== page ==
The economy might be slowly clawing out of the worst crisis in decades but the US bank failures are climbing by the day, with 95 of them going bust this year alone.
Painting a gloomy picture, Federal Deposit Insurance Corporation, the body often appointed as caretaker of failed entities, recently said the count of problem banks, which are at the risk of collapsing, have jumped to 416 in the second quarter of 2009. The number of failed banks for last year stood at 25.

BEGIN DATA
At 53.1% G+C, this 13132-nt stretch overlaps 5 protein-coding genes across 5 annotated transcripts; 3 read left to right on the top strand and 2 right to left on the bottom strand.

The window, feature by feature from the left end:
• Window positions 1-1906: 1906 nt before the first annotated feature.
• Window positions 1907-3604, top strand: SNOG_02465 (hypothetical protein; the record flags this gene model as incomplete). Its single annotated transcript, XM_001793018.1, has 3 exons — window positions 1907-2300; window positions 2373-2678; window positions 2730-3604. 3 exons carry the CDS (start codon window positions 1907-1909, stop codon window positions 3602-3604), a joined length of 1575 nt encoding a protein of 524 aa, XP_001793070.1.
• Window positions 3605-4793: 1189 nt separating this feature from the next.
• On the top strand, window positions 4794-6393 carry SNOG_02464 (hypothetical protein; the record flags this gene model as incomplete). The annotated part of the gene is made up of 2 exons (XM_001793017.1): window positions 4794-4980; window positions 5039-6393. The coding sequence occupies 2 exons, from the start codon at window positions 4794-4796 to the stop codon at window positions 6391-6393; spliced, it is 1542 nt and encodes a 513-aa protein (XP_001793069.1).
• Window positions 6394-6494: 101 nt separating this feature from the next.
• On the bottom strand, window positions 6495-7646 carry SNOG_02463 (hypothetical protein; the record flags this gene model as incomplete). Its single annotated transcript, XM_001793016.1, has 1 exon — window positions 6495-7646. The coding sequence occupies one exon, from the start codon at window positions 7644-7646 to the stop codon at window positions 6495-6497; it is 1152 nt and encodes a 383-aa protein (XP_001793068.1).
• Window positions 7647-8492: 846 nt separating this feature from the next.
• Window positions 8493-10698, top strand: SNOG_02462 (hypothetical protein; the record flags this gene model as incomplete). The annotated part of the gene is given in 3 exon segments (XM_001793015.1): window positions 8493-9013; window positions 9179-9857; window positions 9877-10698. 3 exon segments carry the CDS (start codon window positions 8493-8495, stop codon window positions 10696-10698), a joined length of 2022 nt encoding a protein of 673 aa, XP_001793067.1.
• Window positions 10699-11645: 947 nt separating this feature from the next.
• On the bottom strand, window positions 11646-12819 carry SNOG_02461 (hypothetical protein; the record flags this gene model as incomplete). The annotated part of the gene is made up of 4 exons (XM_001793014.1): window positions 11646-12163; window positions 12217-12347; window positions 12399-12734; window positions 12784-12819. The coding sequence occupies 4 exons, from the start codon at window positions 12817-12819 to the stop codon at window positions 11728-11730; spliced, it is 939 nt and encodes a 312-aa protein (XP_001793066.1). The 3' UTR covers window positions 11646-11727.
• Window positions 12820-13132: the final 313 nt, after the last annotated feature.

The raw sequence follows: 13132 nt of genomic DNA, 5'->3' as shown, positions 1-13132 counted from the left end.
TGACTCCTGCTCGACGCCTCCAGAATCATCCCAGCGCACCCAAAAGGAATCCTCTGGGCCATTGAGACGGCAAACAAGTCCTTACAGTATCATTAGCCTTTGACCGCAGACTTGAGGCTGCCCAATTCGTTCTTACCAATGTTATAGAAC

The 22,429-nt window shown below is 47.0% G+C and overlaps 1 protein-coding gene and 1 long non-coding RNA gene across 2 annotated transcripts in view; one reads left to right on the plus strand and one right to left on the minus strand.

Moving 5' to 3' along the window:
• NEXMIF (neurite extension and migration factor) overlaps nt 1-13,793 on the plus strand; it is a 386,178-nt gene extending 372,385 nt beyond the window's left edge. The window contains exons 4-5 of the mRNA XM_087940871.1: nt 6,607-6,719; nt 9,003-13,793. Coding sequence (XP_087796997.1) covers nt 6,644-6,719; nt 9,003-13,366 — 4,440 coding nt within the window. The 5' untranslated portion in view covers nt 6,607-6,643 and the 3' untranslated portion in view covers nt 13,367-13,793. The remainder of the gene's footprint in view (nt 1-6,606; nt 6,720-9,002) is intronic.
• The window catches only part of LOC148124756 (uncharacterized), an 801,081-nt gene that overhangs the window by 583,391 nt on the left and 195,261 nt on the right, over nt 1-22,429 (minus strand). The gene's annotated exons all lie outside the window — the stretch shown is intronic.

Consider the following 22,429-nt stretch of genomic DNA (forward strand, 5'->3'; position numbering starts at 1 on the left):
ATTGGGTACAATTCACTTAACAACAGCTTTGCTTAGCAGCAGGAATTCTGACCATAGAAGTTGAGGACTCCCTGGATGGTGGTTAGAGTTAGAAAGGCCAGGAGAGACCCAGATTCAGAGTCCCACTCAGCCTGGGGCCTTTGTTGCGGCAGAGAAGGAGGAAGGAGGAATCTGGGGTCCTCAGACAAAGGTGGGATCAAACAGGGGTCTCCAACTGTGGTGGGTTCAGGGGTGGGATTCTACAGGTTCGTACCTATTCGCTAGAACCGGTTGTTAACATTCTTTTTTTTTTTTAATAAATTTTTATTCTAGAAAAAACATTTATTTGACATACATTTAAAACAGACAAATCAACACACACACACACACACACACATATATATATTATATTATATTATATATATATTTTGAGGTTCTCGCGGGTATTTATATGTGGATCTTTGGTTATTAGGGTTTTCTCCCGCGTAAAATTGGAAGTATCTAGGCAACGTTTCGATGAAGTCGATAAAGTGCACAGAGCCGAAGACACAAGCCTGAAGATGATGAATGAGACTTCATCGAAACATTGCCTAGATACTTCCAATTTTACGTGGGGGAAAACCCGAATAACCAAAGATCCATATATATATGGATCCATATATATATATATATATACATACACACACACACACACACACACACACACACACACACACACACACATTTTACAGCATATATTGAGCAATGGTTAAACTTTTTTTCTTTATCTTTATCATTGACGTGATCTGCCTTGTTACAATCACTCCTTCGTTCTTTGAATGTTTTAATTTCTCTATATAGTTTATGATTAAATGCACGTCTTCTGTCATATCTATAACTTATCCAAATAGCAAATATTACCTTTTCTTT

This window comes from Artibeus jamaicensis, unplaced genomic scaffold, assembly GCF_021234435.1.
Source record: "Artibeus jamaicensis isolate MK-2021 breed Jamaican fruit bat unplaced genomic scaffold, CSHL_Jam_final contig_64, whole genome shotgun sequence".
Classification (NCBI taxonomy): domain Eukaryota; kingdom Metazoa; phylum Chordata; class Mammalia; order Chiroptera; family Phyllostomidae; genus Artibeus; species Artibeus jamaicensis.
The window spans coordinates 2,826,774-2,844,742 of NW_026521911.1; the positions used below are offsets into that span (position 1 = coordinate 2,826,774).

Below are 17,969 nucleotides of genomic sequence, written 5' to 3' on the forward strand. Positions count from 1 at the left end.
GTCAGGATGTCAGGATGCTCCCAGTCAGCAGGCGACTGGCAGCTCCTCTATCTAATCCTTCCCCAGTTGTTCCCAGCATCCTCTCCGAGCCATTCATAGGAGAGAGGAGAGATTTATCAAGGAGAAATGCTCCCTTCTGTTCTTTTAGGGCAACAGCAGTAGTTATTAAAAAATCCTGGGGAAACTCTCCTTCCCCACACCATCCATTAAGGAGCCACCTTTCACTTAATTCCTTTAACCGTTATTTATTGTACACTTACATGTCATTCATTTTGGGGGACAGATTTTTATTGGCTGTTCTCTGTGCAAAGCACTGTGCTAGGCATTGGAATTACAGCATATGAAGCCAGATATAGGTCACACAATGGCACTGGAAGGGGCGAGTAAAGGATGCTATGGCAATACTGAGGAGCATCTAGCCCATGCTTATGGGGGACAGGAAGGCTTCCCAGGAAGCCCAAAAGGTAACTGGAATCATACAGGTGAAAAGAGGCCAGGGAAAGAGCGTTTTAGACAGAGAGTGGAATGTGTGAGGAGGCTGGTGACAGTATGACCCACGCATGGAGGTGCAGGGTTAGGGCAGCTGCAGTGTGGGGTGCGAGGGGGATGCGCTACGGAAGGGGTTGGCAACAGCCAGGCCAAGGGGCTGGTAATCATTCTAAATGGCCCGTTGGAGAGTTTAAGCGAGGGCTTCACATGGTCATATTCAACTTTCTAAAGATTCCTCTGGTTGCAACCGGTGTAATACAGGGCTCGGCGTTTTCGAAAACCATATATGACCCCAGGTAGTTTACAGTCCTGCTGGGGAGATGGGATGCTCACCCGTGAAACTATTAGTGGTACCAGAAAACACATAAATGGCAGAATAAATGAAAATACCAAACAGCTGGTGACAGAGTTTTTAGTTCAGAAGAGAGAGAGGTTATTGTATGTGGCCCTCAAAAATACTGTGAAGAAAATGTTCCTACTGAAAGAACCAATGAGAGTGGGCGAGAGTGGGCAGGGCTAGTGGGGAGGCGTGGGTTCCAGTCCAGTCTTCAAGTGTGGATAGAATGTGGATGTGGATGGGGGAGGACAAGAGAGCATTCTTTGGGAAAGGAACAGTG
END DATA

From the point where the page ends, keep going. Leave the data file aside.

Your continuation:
The Georgian Bank became the latest casualty after it was shut down by authorities on Friday, taking the tally for September to 11.
According to FDIC, the latest collapse would cost the agency USD 892 million.
As of July 24, 2009, Georgian Bank had assets of USD 2 billion and deposits worth USD 2 billion.
Since July, a staggering 50 banks have crashed while the month itself saw 24 of them bite the dust, the highest for a month this year.
Mostly small and medium banks are bearing the brunt of the financial turbulence, as increased unemployment is resulting in higher defaults.